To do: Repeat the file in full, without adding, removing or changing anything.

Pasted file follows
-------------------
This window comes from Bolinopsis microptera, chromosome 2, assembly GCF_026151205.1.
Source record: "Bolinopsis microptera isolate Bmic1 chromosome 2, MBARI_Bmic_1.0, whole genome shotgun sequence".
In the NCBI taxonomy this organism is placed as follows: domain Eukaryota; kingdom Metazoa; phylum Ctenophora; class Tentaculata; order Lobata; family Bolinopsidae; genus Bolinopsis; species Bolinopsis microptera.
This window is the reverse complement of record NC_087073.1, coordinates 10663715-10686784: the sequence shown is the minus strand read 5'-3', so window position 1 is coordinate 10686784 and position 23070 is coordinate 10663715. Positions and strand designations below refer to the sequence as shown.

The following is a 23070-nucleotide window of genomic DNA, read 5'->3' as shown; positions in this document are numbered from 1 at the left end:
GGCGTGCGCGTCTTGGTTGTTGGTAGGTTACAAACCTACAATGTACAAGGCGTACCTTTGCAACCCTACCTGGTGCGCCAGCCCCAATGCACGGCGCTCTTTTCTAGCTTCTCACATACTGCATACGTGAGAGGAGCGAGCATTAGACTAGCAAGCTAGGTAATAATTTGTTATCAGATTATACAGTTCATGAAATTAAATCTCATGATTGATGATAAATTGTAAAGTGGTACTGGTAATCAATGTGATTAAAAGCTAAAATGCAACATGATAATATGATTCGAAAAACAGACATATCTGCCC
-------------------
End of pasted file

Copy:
This window comes from Bolinopsis microptera, chromosome 2, assembly GCF_026151205.1.
Source record: "Bolinopsis microptera isolate Bmic1 chromosome 2, MBARI_Bmic_1.0, whole genome shotgun sequence".
In the NCBI taxonomy this organism is placed as follows: domain Eukaryota; kingdom Metazoa; phylum Ctenophora; class Tentaculata; order Lobata; family Bolinopsidae; genus Bolinopsis; species Bolinopsis microptera.
This window is the reverse complement of record NC_087073.1, coordinates 10663715-10686784: the sequence shown is the minus strand read 5'-3', so window position 1 is coordinate 10686784 and position 23070 is coordinate 10663715. Positions and strand designations below refer to the sequence as shown.

The following is a 23070-nucleotide window of genomic DNA, read 5'->3' as shown; positions in this document are numbered from 1 at the left end:
GGCGTGCGCGTCTTGGTTGTTGGTAGGTTACAAACCTACAATGTACAAGGCGTACCTTTGCAACCCTACCTGGTGCGCCAGCCCCAATGCACGGCGCTCTTTTCTAGCTTCTCACATACTGCATACGTGAGAGGAGCGAGCATTAGACTAGCAAGCTAGGTAATAATTTGTTATCAGATTATACAGTTCATGAAATTAAATCTCATGATTGATGATAAATTGTAAAGTGGTACTGGTAATCAATGTGATTAAAAGCTAAAATGCAACATGATAATATGATTCGAAAAACAGACATATCTGCCC